Whether you’re capturing bird sounds with a smartphone or a more advanced system, the Macaulay Library encourages you to create .WAV files when you’re recording. WAV is the standard audio format used at the Macaulay Library, the Library of Congress, the British Library, Indiana University, and other sound archives dedicated to the long-term preservation of audio. WAV is an uncompressed audio format that provides an accurate copy of wildlife sounds. By recording in the WAV format, you will maximize the usefulness of your recordings for research and conservation both today and in the future. Learn more 

Contributions to the Macaulay Library should be an accurate copy of an original field recording. This means doing a minimal amount of editing to sound files. We suggest following these 8 simple steps: 1. Save copies of your original sound files; 2. Create and submit .WAV files; 3. Trim the ends of recording; 4. Boost the volume (normalize); 5. Group recordings of the same bird together; 6. Keep it continuous; 7. Append voice announcements; 8. Avoid filters and cosmetic editing. Learn more including step-by-step tutorials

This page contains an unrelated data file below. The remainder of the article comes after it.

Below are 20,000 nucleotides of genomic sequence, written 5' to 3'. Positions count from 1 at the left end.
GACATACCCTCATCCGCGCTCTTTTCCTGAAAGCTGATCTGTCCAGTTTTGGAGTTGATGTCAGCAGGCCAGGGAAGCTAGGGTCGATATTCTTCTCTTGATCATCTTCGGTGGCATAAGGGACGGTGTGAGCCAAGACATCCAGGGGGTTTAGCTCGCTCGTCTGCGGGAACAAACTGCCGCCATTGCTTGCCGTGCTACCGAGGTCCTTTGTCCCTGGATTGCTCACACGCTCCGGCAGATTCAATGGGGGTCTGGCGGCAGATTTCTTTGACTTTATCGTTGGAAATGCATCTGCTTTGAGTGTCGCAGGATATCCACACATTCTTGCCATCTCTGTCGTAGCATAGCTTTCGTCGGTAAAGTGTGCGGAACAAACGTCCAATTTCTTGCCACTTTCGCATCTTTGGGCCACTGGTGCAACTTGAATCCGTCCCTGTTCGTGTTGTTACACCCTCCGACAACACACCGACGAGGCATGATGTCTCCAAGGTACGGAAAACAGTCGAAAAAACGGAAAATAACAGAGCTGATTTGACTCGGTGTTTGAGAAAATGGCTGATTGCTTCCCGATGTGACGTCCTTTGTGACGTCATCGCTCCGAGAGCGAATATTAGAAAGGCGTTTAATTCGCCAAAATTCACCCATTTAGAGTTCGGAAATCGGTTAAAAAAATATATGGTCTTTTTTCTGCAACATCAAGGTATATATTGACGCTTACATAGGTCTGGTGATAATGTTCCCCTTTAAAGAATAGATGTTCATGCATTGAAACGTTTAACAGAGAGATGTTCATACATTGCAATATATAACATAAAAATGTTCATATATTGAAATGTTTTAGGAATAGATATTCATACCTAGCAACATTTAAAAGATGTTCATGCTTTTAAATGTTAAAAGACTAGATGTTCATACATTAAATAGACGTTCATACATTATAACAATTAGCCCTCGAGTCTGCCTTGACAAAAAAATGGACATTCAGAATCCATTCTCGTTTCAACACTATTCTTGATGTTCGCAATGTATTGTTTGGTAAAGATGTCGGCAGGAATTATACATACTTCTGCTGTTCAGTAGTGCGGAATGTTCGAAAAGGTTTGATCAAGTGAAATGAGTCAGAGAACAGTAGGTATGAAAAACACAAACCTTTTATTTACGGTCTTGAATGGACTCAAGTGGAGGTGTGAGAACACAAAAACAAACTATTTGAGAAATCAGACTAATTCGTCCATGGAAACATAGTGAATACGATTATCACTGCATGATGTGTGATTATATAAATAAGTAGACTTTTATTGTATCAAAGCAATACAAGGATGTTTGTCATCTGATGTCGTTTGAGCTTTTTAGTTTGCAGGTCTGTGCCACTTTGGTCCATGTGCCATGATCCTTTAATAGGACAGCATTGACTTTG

No, by filling out this form, your My Birding records will be brought over and merged into eBird when that process begins.

After we transfer the media from IBC to ML, we will go through a secondary process of identifying probable duplicate media/sightings. The details of this remain to be worked out, but for the moment, do not scramble to delete these duplicates yourself. We anticipate developing a technical solution to this problem.

The Cornell Lab of Ornithology will manage the IBC/HBW domain names going forward. We are committed to ensuring a smooth transition process and we will provide redirects from HBW species pages to the matching eBird species pages for at least a few years, provided the taxonomy matches for the species in question. We will provide redirects from specific IBC media to specific ML media for most instances. Note that your IBC media has both a descriptive URL and an asset ID URL (a shorter, numeric code towards the bottom of the IBC media page in the form of https://www.hbw.com/ibc/XXXXXX). When linking to your media, please use the second, shorter URL. We also recommend that you replace these links with their updated Cornell Lab of Ornithology links at your soonest convenience.